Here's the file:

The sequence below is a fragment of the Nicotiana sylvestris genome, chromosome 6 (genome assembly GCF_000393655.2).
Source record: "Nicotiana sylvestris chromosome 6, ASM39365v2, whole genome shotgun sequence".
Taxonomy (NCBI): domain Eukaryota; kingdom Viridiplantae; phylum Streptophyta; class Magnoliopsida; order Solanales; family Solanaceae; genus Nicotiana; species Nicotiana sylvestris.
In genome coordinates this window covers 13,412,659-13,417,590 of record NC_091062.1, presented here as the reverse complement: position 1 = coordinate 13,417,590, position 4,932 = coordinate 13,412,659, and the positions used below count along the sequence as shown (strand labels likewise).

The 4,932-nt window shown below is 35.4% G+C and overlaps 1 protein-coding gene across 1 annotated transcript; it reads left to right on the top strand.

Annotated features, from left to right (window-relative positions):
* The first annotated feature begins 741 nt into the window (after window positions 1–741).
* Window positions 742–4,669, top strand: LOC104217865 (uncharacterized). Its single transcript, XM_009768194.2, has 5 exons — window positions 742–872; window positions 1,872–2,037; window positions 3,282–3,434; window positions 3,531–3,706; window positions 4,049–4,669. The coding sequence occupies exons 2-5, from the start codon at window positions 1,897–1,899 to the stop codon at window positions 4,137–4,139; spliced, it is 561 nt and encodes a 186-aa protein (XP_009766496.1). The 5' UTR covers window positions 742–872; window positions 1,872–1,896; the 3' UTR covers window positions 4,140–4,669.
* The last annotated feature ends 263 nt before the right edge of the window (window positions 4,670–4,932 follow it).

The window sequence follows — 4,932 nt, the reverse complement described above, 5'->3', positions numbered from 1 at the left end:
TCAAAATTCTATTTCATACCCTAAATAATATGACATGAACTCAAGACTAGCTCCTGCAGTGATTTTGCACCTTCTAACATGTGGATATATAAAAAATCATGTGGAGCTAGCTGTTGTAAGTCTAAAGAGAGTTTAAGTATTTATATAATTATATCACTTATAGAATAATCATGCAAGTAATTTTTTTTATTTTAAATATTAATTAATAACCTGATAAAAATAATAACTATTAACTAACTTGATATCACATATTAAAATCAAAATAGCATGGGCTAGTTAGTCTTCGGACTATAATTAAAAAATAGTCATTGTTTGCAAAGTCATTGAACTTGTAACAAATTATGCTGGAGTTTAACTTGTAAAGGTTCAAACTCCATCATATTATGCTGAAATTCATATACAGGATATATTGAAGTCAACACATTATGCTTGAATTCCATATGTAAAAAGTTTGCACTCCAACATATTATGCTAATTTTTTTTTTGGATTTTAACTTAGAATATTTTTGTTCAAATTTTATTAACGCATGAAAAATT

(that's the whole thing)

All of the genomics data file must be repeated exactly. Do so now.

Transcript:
The sequence below is a fragment of the Nicotiana sylvestris genome, chromosome 6 (genome assembly GCF_000393655.2).
Source record: "Nicotiana sylvestris chromosome 6, ASM39365v2, whole genome shotgun sequence".
Taxonomy (NCBI): domain Eukaryota; kingdom Viridiplantae; phylum Streptophyta; class Magnoliopsida; order Solanales; family Solanaceae; genus Nicotiana; species Nicotiana sylvestris.
In genome coordinates this window covers 13,412,659-13,417,590 of record NC_091062.1, presented here as the reverse complement: position 1 = coordinate 13,417,590, position 4,932 = coordinate 13,412,659, and the positions used below count along the sequence as shown (strand labels likewise).

The 4,932-nt window shown below is 35.4% G+C and overlaps 1 protein-coding gene across 1 annotated transcript; it reads left to right on the top strand.

Annotated features, from left to right (window-relative positions):
* The first annotated feature begins 741 nt into the window (after window positions 1–741).
* Window positions 742–4,669, top strand: LOC104217865 (uncharacterized). Its single transcript, XM_009768194.2, has 5 exons — window positions 742–872; window positions 1,872–2,037; window positions 3,282–3,434; window positions 3,531–3,706; window positions 4,049–4,669. The coding sequence occupies exons 2-5, from the start codon at window positions 1,897–1,899 to the stop codon at window positions 4,137–4,139; spliced, it is 561 nt and encodes a 186-aa protein (XP_009766496.1). The 5' UTR covers window positions 742–872; window positions 1,872–1,896; the 3' UTR covers window positions 4,140–4,669.
* The last annotated feature ends 263 nt before the right edge of the window (window positions 4,670–4,932 follow it).

The window sequence follows — 4,932 nt, the reverse complement described above, 5'->3', positions numbered from 1 at the left end:
TCAAAATTCTATTTCATACCCTAAATAATATGACATGAACTCAAGACTAGCTCCTGCAGTGATTTTGCACCTTCTAACATGTGGATATATAAAAAATCATGTGGAGCTAGCTGTTGTAAGTCTAAAGAGAGTTTAAGTATTTATATAATTATATCACTTATAGAATAATCATGCAAGTAATTTTTTTTATTTTAAATATTAATTAATAACCTGATAAAAATAATAACTATTAACTAACTTGATATCACATATTAAAATCAAAATAGCATGGGCTAGTTAGTCTTCGGACTATAATTAAAAAATAGTCATTGTTTGCAAAGTCATTGAACTTGTAACAAATTATGCTGGAGTTTAACTTGTAAAGGTTCAAACTCCATCATATTATGCTGAAATTCATATACAGGATATATTGAAGTCAACACATTATGCTTGAATTCCATATGTAAAAAGTTTGCACTCCAACATATTATGCTAATTTTTTTTTTGGATTTTAACTTAGAATATTTTTGTTCAAATTTTATTAACGCATGAAAAATT